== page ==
I want to see the leadership candidates get more air-time, in response to this bodge-it the chancellor has delivered. Blobby Boulton was on hand, to placate the bad news from his new friends, while the BBC were useless and overpaid, as usual.
    It’s precisely what we expected from Osbourne, a budget to make the poor pay for the mistakes of the rich.
    Cable suddenly looked lost at sea today. He had been putting on a brave face till now, but when it came to hearing Osbournes words, it seemed as if something finally sunk in – that he’s a tory now, and he will have to do as Gideon says.

  • Tom

    Alastair, please please PLEASE get the party to find someone to make Clegg nodding dogs ASAP. They’d be great for getting a bit of money back into party coffers – I’d certainly buy one and I don’t even have a car.

  • Tricky Dickie

    Just watched Channel4 news. A really good interview with The now defrocked St Vincent.
    I remembered the tax bombshell poster, then remembered the Tory backlash claiming lies lies and dammed lies. Osboure did the rounds on the media channels decrying the smear.
    The red book figures show the second worst hit are the VERY poorest….Cable didnt even know!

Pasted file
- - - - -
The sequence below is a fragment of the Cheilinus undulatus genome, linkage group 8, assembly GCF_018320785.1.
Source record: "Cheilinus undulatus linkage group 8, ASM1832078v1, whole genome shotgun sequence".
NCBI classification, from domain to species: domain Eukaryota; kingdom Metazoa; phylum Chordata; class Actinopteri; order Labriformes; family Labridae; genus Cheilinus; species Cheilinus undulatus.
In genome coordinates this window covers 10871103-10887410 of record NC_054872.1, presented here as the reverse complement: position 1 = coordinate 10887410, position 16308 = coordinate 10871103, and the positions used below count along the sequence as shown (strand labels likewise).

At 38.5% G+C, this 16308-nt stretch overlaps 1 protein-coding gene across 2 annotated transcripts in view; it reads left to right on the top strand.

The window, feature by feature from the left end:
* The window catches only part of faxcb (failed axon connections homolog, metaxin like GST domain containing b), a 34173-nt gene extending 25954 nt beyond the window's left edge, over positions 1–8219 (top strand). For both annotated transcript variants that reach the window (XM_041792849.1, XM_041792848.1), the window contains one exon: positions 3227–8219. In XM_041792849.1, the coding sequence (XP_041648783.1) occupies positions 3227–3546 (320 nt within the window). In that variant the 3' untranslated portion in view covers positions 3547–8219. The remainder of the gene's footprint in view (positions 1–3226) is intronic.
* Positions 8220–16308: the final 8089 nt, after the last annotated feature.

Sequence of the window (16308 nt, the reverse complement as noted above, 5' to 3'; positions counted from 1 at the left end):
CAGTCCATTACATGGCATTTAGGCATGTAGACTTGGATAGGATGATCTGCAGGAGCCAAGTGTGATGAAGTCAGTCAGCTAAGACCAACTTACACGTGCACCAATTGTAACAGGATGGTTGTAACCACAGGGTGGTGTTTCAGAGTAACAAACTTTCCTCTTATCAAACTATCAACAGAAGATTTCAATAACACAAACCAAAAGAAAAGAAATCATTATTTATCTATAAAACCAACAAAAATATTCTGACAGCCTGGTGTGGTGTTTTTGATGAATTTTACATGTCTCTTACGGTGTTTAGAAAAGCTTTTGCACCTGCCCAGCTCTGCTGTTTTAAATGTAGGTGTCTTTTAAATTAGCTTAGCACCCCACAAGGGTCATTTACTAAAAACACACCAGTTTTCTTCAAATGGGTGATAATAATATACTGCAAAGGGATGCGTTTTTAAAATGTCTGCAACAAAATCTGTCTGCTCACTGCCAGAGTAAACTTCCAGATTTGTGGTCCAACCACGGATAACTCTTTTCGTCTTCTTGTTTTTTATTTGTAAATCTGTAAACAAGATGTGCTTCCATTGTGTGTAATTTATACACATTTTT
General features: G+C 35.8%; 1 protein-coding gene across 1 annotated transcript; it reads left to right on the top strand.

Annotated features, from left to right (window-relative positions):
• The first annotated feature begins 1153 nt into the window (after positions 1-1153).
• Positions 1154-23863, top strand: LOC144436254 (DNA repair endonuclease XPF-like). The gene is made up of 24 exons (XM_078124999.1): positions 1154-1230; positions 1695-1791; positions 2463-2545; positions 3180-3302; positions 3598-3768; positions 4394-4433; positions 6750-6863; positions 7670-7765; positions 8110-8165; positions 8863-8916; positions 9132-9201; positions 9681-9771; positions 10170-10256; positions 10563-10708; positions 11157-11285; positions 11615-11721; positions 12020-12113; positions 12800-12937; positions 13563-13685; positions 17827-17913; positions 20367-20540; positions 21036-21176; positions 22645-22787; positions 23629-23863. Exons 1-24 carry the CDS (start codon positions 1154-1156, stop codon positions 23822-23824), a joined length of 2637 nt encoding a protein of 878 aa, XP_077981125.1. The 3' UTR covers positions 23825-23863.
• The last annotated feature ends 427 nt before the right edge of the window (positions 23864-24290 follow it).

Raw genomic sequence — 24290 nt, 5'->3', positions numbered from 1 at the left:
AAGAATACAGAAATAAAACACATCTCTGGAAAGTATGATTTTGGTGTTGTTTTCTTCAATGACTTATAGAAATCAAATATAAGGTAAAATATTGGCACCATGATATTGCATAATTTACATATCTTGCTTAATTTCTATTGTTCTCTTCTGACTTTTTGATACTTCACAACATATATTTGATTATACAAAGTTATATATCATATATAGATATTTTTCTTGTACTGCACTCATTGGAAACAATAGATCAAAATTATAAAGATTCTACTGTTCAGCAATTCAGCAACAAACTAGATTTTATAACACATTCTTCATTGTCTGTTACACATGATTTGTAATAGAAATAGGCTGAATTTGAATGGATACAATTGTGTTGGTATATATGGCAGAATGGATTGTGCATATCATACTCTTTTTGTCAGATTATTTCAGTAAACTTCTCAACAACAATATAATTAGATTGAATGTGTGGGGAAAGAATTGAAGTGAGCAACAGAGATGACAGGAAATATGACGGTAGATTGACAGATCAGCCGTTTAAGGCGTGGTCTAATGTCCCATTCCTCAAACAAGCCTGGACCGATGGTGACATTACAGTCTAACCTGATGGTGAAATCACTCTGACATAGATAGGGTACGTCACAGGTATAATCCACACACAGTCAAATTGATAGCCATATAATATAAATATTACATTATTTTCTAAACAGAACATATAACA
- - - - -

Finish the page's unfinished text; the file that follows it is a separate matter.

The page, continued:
An 8bn tory war chest in the last year of the govt….wonder what they plan to do with that….buy the election with our own money instead of Lord Ashcrofts I expect.
    So much for the debates, noone held to account for failing to answer any hard questions…..I hope the likes of Andrew Neil and co will now get their teeth into this ideological assault on the people. It is the duty of the Paxman,s of this world to now expose the truth that these tory boys are implementing a plan laid out in the backroom of Osbourn’s local hostelry.

  • s chapman

    Its the most important budget for many many years and I’m genuinely impressed by how detailed and obivously well planned it was.George Osbourne spoke very very confidently and told thr truth and that truth oozed out.